“I sometimes hid protest dates from him out of concern for his health, given his advanced age, but when he found out he was very angry so I had to stop,” he said. for follow-up.
“The house has lost its solid foundation,” Muntaser said.
Umm al-Khair, a village of about 1,000 people, became Suleiman’s new home after he, his parents and his younger brother were forcibly moved by Zionist militias from the desert town of Arad. Naqab (Negev) during the 1948 war to create the State of Israel.
In the 1980s, the Israeli army began building the nearby illegal settlement of Carmel at the expense of Umm al-Khair land, sparking another family struggle.
Like other Palestinian communities in Masafer Yatta, Umm al-Khair lacks basic necessities such as electricity, water, infrastructure, education and sanitation, and residents are prevented from building homes permanent, forcing them to live in tin shacks and tents.
Meanwhile, Carmel Colony is a green oasis filled with playgrounds and parks, and an electric-powered chicken farm.
Suleiman’s house is only three meters (10 feet) from the settlement. It was the victim of dozens of attacks by settlers, who were protected by the occupation army and police.
In recent years, there have been more than 15 demolitions in Umm al-Khair.
“If we don’t resist, who will?
Fouad al-Amour, 38, first met Suleiman in 2018 and accompanied him for about five years on his journey of resistance.
Together with several residents of the village, they created the Protection and Resilience Committee in Masafer Yatta to fight against Israeli policies of systematic displacement against Palestinian residents.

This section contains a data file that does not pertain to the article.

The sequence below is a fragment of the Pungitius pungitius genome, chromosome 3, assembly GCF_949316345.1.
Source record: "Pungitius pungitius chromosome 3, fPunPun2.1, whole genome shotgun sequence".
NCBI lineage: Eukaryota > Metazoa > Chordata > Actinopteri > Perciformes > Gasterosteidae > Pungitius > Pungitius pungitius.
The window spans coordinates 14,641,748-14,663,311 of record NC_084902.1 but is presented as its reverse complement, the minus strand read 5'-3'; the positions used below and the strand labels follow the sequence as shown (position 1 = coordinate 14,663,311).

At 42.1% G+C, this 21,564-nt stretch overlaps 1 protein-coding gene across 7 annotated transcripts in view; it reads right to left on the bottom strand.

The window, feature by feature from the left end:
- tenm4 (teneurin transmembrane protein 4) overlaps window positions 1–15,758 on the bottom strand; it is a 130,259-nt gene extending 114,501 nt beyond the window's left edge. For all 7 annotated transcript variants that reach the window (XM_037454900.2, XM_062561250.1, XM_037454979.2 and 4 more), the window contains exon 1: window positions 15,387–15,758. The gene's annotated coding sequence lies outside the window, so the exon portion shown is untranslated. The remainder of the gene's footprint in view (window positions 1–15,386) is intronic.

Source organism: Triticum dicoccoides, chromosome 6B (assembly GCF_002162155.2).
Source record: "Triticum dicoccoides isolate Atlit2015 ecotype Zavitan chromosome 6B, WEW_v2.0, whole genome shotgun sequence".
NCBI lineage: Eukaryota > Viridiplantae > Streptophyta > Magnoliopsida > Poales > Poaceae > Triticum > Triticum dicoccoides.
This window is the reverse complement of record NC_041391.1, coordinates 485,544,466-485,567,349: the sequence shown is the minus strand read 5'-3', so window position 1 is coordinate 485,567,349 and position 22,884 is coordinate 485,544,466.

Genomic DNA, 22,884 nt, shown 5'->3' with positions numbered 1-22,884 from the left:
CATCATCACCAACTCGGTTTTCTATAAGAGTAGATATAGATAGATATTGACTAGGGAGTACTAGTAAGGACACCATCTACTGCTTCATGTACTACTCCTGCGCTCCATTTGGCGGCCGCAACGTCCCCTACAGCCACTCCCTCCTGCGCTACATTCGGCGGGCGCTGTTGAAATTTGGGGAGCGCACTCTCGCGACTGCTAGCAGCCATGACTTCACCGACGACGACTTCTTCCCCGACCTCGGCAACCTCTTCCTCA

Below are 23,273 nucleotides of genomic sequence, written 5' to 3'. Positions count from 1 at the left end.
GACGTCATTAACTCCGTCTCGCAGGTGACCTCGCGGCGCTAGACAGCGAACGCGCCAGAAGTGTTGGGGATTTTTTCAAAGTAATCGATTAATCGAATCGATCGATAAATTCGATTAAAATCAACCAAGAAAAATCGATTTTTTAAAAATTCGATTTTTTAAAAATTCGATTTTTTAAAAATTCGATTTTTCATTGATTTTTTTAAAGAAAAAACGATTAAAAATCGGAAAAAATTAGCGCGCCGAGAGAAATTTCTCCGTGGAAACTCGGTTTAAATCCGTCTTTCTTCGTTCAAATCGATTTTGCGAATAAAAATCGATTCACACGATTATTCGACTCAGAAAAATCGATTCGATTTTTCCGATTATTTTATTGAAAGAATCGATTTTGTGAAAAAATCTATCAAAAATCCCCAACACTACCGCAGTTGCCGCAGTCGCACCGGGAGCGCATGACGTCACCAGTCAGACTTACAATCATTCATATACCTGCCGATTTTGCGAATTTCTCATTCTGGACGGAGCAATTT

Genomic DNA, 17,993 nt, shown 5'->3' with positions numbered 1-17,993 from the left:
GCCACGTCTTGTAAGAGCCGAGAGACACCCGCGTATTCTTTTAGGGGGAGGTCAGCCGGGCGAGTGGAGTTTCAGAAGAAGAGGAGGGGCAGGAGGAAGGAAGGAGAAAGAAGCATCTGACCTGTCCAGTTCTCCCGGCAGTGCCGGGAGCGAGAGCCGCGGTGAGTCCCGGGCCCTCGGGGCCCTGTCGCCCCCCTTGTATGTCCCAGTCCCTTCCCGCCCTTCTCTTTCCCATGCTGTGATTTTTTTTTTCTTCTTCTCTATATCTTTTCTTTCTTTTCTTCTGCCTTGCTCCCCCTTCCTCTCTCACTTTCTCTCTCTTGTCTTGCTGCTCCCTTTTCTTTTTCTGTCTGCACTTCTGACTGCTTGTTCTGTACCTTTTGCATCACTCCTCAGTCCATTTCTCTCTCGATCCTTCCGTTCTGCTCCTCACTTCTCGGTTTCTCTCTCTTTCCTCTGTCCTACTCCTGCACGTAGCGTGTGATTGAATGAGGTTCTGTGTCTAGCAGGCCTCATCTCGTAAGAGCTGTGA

Al-Amour said that using the committee’s cameras, they “documented the demolitions of Palestinian homes”, exposing “the practices and crimes of the occupation forces against Palestinian residents, constituting a deterrent to attacks by the Palestinians”. settlers in the region”.
“He was our backbone with every step we took,” al-Amour told Al Jazeera, noting that Suleiman called him a day before he was run over to hold an event in the village of Umm Zaytouna. where Israeli forces had demolished houses.
“If we don’t resist, who will? al-Amur recalled Suleiman as often said.
“Sheikh Suleiman did not just participate in the events of Masafer Yatta – he was present in all the demonstrations inside and outside the [Hebron] governorate, from the far south to the far north,” al-Amour said.
He noted that Suleiman “used to wake up at dawn on protest days and be the first to arrive. He would refrain from eating and drinking until the end of the event, saying, “I gave my day to God and country, and it will remain for God and country.”
“In 2021 alone, Sheikh Suleiman has been detained more than 60 times and imposed dozens of exorbitant fines,” al-Amour said.
“The Israeli army targeted Sheikh Suleiman at the start of Israeli protests or demolitions. They would detain him, beat him and take him to an undisclosed location until the event or demolition was over because they knew he was the main driver of the protests,” he continued.
“The sheikh’s resistance against the occupying forces has been peaceful. He did not use the stick he was carrying, nor stones.
Ibrahim described his late brother Suleiman as “an obstacle that hindered their [Israel’s] Displacement Policies of Palestinians,” which has now been removed from the scene.
Still, he said he proudly remembers Suleiman and his companions “showing the world in the clearest way their heinous crimes against the Palestinian people.”